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Clove Leaf

Clove Leaf

$5.00

Pure Therapeutic  Clove Leaf essential oil

Botanical name :  Eugenia caryophyllata   (Eugenia aromatica, Syzygium aromaticum)

Extraction method / Source :  Steam distillation / Leaves

Aroma :  Sweet, spicy

Note classification :  Middle      Odor Intensity : 4

Key constituents :  Eugenol, eugenyl acetate, caryophyllene  

Plant description :  Botanical family :  Oleaceae  (Myrtaceae)       Clove is a tropical evergreen tree indigenous to Indonesia.  It grows to a height of about 40-60 feet, and has aromatic dark green leathery leaves and rosy pink buds that bloom into bright red flowers, followed by purple berries.  Clove trees are long-lived, and are reported to remain productive for 150 years.  Clove trees were introduced to Zanzibar, now Tanzania, in the 19th century, and that region has become the world leader in exports of clove.

Regions of Production :   Indonesia

Growing Practices :  Cultivated without the use of chemical fertilizers or pesticides 

Properties :   Anesthetic, analgesic, anti-aging, antibacterial, anti-fungal, antimicrobial, antiseptic, antiviral, anti-inflammatory, relieves flatulence, expectorant, insect repellent.

Uses / Benefits :  Warming, helps relieve pain of arthritis, rheumatism and sprains.  Useful for managing the symptoms of asthma, throat and sinus infections, prevention of colds and flu.  Numbing for all kinds of pain, frequently used for toothaches - Using neat (undiluted) on painful tooth and surrounding tissue will give pain relief for several hours.  Repels lice and scabies.

Fragrant influences :  Mental stimulant - use with Peppermint essential oil to alleviate drowsiness, promotes dreaming, improves sleep, aphrodisiac

Modes of Administration:  Topical : massage, compress, ointment     Inhalation : direct inhalation, diffuser

Safety :  Nontoxic in doses used in aromatherapy.  May be irritating or sensitizing to the skin.  Avoid if you are pregnant and for children under 6 years.  Do not use if you have cancer.  May enhance the effects of Warfarin, aspirin and other prescription blood thinners.

Blends well with :  Bay, Benzoin, Chamomile, Clary Sage, Geranium, Ginger, Grapefruit, Jasmine, Lavender, Lemon, Mandarin, Palmarosa, Sandalwood, Ylang Ylang

History / Fun Facts :   The first recorded use of Clove was in China, around 220 BC, where it was used to freshen the mouth.  Clove became popular in Europe in the 13th Century after being introduced by Marco Polo.  For years, Eugenol, Clove's primary constituent, was used by dentists to numb the mouth.  In 1990, a group of medical researchers demonstrated that a solution of 0.05% Eugenol from Clove oil killed tuberculosis bacilli.  Clove oil is reputed to be part of the legendary "Four Thieves Vinegar".  See our version of this amazing essential oil blend, TIMELESS Thieves Oil .

TIMELESS Essential Oils - Authentic Aromatherapy Source  :  We guarantee the purity and quality of all our therapeutic oils.  Current Certificate of Analysis is available upon request.  All essential oils are best stored in an airtight container away from heat and light.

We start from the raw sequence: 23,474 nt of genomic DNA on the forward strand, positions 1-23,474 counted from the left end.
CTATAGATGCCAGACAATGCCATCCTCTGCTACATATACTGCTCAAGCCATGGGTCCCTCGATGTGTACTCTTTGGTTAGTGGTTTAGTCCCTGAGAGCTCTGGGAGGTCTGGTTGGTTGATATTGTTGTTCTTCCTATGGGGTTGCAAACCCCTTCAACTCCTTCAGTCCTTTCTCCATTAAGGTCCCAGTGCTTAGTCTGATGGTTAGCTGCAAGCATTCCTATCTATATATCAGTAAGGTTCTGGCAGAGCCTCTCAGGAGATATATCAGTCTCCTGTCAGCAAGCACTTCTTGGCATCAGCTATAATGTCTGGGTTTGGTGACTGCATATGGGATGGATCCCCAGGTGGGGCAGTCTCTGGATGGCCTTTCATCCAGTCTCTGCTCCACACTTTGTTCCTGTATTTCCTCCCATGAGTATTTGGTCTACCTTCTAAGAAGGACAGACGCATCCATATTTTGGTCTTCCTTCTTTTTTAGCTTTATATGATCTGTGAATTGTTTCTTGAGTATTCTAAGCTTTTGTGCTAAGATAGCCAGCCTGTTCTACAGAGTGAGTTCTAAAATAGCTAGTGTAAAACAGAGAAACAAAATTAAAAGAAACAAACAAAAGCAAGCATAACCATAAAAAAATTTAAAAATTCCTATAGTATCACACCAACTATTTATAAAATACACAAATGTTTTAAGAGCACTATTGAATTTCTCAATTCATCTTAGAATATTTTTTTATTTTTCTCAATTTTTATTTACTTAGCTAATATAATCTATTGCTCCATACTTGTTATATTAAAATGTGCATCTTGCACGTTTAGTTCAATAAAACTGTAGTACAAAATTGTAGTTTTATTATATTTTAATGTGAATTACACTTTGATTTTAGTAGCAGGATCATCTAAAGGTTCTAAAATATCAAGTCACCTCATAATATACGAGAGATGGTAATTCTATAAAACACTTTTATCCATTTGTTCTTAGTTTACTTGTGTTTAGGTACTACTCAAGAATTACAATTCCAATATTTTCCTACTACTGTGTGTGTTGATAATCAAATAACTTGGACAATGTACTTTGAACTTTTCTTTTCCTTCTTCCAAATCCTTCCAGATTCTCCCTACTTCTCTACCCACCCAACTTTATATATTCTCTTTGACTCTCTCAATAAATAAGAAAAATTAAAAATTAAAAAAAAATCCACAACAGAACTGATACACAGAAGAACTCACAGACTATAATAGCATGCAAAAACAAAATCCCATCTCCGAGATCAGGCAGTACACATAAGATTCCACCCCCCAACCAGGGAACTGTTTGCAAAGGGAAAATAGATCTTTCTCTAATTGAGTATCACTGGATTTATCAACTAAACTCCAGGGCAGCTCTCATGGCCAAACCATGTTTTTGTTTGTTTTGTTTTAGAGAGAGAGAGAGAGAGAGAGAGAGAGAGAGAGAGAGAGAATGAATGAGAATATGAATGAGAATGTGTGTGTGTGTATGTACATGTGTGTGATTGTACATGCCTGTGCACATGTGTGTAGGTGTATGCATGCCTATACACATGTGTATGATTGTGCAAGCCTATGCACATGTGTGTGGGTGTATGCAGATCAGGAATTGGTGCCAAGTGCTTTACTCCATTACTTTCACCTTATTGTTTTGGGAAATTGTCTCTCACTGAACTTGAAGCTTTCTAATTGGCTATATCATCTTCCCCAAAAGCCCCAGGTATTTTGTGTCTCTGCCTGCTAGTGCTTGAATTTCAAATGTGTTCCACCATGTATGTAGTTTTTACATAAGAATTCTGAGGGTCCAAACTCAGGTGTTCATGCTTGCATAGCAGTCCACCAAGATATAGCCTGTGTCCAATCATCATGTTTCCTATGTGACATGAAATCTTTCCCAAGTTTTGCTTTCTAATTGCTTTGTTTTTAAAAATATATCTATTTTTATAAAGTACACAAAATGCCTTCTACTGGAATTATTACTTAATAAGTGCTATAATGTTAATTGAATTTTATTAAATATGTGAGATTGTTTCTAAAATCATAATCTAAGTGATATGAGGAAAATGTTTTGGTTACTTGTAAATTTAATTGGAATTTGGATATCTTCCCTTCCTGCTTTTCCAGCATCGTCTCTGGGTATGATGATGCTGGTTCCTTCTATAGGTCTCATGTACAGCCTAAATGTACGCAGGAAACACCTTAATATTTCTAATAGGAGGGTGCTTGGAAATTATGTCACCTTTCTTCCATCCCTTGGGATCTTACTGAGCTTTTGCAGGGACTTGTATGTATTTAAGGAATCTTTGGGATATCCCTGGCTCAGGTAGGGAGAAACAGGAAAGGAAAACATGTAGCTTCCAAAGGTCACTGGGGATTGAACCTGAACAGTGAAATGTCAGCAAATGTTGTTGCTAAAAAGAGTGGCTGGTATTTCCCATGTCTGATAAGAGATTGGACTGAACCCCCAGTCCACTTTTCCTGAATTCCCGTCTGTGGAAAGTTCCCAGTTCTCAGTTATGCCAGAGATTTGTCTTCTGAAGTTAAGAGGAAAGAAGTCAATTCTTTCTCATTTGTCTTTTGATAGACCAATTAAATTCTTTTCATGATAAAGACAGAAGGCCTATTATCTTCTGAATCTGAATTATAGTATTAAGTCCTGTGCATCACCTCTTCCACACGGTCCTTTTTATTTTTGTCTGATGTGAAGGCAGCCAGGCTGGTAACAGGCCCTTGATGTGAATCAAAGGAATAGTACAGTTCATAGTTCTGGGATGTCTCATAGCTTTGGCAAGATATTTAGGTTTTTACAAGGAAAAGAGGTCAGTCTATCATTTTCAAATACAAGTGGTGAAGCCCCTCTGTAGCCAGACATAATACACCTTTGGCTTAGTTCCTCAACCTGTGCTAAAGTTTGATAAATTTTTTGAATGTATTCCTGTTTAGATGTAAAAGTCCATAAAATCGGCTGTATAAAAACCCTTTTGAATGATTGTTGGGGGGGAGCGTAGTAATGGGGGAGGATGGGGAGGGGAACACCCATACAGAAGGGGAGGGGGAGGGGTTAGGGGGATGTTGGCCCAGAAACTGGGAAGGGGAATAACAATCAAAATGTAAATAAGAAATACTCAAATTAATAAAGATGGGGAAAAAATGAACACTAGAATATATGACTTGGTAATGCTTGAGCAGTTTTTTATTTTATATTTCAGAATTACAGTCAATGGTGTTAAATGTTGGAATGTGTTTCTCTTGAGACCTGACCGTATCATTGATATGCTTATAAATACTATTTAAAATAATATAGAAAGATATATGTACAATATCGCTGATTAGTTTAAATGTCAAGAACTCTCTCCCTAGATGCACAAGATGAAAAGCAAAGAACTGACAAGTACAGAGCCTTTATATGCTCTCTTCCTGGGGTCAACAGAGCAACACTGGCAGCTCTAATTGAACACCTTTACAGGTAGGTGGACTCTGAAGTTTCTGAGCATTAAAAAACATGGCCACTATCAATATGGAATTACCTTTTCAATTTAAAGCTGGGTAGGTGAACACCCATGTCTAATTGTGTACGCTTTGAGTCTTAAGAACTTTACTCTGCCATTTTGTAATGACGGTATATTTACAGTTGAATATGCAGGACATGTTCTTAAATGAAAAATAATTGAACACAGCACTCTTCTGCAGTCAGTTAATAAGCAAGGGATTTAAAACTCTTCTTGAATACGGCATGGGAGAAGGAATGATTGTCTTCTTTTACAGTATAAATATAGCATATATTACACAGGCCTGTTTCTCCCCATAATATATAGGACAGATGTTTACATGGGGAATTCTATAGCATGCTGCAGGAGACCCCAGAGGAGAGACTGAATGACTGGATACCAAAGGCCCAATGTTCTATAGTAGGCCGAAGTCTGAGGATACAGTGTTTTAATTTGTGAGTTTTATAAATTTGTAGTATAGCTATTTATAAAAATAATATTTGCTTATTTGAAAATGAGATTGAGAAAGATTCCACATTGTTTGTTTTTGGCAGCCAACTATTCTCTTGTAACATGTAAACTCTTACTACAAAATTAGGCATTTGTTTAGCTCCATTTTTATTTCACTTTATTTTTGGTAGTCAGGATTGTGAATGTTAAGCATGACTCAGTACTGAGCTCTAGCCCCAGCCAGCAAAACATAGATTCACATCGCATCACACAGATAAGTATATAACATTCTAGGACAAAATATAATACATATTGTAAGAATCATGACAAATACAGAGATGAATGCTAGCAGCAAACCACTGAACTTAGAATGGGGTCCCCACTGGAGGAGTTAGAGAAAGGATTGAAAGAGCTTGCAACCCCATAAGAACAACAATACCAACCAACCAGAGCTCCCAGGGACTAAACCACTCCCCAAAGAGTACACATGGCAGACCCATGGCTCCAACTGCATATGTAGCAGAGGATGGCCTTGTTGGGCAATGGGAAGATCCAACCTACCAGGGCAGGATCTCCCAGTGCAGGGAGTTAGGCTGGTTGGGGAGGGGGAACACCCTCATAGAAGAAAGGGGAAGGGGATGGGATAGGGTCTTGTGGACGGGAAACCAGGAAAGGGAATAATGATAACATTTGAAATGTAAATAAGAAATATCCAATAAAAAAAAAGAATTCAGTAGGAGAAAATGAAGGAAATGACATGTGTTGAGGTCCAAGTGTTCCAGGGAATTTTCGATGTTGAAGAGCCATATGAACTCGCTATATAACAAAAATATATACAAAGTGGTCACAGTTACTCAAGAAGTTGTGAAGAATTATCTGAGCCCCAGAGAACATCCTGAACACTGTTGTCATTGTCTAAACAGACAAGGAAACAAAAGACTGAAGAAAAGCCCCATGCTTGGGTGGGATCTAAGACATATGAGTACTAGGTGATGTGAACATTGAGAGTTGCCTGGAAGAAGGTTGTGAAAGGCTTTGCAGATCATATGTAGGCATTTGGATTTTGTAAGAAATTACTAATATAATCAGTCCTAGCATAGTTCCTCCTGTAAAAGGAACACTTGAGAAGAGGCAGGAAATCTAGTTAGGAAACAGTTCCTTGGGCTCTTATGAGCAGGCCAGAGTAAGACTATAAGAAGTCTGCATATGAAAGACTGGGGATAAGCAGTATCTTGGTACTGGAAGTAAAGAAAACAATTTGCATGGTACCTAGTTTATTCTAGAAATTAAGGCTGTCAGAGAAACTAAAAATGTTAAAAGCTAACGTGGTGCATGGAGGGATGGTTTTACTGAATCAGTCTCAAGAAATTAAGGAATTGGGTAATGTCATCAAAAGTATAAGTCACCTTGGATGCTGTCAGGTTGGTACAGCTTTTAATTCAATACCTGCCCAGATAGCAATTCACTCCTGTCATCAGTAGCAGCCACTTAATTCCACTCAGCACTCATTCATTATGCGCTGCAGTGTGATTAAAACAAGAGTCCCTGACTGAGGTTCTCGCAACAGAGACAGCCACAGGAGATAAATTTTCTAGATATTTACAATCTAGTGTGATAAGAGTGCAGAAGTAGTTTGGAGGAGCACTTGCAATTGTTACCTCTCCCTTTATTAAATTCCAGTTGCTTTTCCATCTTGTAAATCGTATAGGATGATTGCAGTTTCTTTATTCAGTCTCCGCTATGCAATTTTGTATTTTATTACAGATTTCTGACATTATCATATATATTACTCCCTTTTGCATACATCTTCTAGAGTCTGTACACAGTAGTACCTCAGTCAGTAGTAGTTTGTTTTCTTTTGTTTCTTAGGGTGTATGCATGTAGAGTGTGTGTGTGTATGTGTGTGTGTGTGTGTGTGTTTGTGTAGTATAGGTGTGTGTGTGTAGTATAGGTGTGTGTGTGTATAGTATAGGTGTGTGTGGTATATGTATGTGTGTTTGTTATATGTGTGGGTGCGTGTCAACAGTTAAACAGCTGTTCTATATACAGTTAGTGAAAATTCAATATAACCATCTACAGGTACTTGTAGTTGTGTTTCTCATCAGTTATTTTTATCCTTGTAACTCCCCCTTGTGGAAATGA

References :

Althea Press, Essential Oils : Natural Remedies, 2015. Althea Press, Berkeley, CA.

Battaglia, SalvatoreThe Complete Guide to Aromatherapy, Second Edition, 2003. The International Centre of Holistic Aromatherapy, Brisbane, Australia.

Cooksley, Valerie Gennari, Aromatherapy: Soothing Remedies to Restore, Rejuvenate, and Heal, 2002. Prentice Hall Press, New York, NY.

Cooksley, Valerie Gennari, Aromatherapy : A Holistic Guide to Natural Healing with Essential Oils, 2015.  Floramed Publishing, The Woodlands, TX.

International Fragrance Research Association, http://www.ifraorg.org/en-us/standards (January 5, 2016).

Schnaubelt, Kurt, Advanced Aromatherapy : The Science of Essential Oil Therapy, 1995. Healing Arts Press, Rochester, VT.

Schnaubelt, Kurt, The Healing Intelligence of Essential Oils : The Science of Aromatherapy, 2011. Healing Arts Press, Rochester, VT.

United States Food and Drug Administration, HHS, 182.1  Substances That Are Generally Recognized as Safe, 182.20 Essential oils, Oleoresins (solvent-free), and natural extractives (including distillates), http://www.gpo.gov/fdsys/CFR-2012-title21-vol3-sec182 (January 28, 2016).

Worwood, Valerie Ann, The Complete Book of Essential Oils & Aromatherapy, 1991.  New World Library, Novato, CA.

 

Notice : This information is for educational purposes only. It has not been evaluated by the US Food and Drug Administration. It is not intended to diagnose, treat, cure or prevent any condition or disease, and should not take the place of evaluation by a qualified health professional. Although we strive to provide information which is accurate and up to date, we cannot guarantee the accuracy or completeness of this information.

Precautions : Pure essential oils are highly concentrated plant extracts. Do not use them undiluted, or in the eyes or mucus membranes. If applying an essential oil to the skin, always dilute it with a proper carrier oil and test on a small patch of skin before applying to a large area. Do not take them internally except under the direction of a qualified professional trained in Aromatherapy. Always familiarize yourself with the safety, contraindications and proper preparation of each essential oil before use. Note that when using essential oils for children and the elderly, very low concentrations should be used. Keep all essential oils away from children and pets. 



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